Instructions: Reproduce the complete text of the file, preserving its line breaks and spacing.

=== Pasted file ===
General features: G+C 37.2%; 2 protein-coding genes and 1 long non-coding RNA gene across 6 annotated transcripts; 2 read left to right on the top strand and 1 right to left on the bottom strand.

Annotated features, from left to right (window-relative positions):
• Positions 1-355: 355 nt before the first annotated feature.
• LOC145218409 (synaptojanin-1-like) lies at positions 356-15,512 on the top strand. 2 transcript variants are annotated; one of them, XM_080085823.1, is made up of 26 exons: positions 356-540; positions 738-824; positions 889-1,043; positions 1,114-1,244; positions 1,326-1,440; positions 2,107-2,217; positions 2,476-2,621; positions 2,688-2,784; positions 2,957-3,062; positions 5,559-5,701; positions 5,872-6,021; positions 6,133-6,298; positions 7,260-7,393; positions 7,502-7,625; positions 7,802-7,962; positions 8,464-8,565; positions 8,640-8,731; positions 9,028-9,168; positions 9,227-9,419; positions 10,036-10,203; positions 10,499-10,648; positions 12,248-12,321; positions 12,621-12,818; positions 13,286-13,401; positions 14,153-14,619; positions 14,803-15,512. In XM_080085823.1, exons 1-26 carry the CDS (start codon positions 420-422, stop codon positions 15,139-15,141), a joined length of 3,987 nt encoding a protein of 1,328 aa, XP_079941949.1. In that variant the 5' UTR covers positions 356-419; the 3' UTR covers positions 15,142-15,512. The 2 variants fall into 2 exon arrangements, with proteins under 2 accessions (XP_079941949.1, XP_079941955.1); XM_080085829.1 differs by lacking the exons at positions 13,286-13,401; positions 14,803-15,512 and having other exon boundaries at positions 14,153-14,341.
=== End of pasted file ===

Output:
General features: G+C 37.2%; 2 protein-coding genes and 1 long non-coding RNA gene across 6 annotated transcripts; 2 read left to right on the top strand and 1 right to left on the bottom strand.

Annotated features, from left to right (window-relative positions):
• Positions 1-355: 355 nt before the first annotated feature.
• LOC145218409 (synaptojanin-1-like) lies at positions 356-15,512 on the top strand. 2 transcript variants are annotated; one of them, XM_080085823.1, is made up of 26 exons: positions 356-540; positions 738-824; positions 889-1,043; positions 1,114-1,244; positions 1,326-1,440; positions 2,107-2,217; positions 2,476-2,621; positions 2,688-2,784; positions 2,957-3,062; positions 5,559-5,701; positions 5,872-6,021; positions 6,133-6,298; positions 7,260-7,393; positions 7,502-7,625; positions 7,802-7,962; positions 8,464-8,565; positions 8,640-8,731; positions 9,028-9,168; positions 9,227-9,419; positions 10,036-10,203; positions 10,499-10,648; positions 12,248-12,321; positions 12,621-12,818; positions 13,286-13,401; positions 14,153-14,619; positions 14,803-15,512. In XM_080085823.1, exons 1-26 carry the CDS (start codon positions 420-422, stop codon positions 15,139-15,141), a joined length of 3,987 nt encoding a protein of 1,328 aa, XP_079941949.1. In that variant the 5' UTR covers positions 356-419; the 3' UTR covers positions 15,142-15,512. The 2 variants fall into 2 exon arrangements, with proteins under 2 accessions (XP_079941949.1, XP_079941955.1); XM_080085829.1 differs by lacking the exons at positions 13,286-13,401; positions 14,803-15,512 and having other exon boundaries at positions 14,153-14,341.